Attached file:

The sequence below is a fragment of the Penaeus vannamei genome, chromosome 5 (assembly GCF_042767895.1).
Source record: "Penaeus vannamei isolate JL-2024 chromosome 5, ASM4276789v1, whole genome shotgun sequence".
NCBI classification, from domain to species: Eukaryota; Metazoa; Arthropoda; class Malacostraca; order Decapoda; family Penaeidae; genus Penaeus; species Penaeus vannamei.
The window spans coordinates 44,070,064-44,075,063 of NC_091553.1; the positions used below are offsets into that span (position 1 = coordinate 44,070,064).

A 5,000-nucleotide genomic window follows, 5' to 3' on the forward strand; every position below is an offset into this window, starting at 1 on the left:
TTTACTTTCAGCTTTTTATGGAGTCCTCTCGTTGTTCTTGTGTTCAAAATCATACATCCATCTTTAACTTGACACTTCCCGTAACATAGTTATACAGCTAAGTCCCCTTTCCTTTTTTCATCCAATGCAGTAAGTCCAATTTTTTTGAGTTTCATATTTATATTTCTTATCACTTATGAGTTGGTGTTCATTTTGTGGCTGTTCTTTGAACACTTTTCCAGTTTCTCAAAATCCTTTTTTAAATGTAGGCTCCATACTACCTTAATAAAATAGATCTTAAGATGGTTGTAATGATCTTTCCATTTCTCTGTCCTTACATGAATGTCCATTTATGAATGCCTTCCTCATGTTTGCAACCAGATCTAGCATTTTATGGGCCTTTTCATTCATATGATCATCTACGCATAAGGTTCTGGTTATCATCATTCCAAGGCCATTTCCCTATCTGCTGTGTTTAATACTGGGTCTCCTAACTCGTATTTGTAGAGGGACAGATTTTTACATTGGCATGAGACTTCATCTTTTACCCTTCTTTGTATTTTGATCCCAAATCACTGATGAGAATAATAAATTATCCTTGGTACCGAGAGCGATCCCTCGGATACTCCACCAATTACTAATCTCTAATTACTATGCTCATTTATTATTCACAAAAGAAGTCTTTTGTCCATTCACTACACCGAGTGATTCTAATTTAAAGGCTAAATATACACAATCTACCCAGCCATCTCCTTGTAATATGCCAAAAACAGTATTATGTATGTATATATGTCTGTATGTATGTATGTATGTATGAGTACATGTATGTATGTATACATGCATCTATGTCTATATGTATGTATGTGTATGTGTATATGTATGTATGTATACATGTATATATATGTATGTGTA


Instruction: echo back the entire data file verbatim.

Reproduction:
The sequence below is a fragment of the Penaeus vannamei genome, chromosome 5 (assembly GCF_042767895.1).
Source record: "Penaeus vannamei isolate JL-2024 chromosome 5, ASM4276789v1, whole genome shotgun sequence".
NCBI classification, from domain to species: Eukaryota; Metazoa; Arthropoda; class Malacostraca; order Decapoda; family Penaeidae; genus Penaeus; species Penaeus vannamei.
The window spans coordinates 44,070,064-44,075,063 of NC_091553.1; the positions used below are offsets into that span (position 1 = coordinate 44,070,064).

A 5,000-nucleotide genomic window follows, 5' to 3' on the forward strand; every position below is an offset into this window, starting at 1 on the left:
TTTACTTTCAGCTTTTTATGGAGTCCTCTCGTTGTTCTTGTGTTCAAAATCATACATCCATCTTTAACTTGACACTTCCCGTAACATAGTTATACAGCTAAGTCCCCTTTCCTTTTTTCATCCAATGCAGTAAGTCCAATTTTTTTGAGTTTCATATTTATATTTCTTATCACTTATGAGTTGGTGTTCATTTTGTGGCTGTTCTTTGAACACTTTTCCAGTTTCTCAAAATCCTTTTTTAAATGTAGGCTCCATACTACCTTAATAAAATAGATCTTAAGATGGTTGTAATGATCTTTCCATTTCTCTGTCCTTACATGAATGTCCATTTATGAATGCCTTCCTCATGTTTGCAACCAGATCTAGCATTTTATGGGCCTTTTCATTCATATGATCATCTACGCATAAGGTTCTGGTTATCATCATTCCAAGGCCATTTCCCTATCTGCTGTGTTTAATACTGGGTCTCCTAACTCGTATTTGTAGAGGGACAGATTTTTACATTGGCATGAGACTTCATCTTTTACCCTTCTTTGTATTTTGATCCCAAATCACTGATGAGAATAATAAATTATCCTTGGTACCGAGAGCGATCCCTCGGATACTCCACCAATTACTAATCTCTAATTACTATGCTCATTTATTATTCACAAAAGAAGTCTTTTGTCCATTCACTACACCGAGTGATTCTAATTTAAAGGCTAAATATACACAATCTACCCAGCCATCTCCTTGTAATATGCCAAAAACAGTATTATGTATGTATATATGTCTGTATGTATGTATGTATGTATGAGTACATGTATGTATGTATACATGCATCTATGTCTATATGTATGTATGTGTATGTGTATATGTATGTATGTATACATGTATATATATGTATGTGTA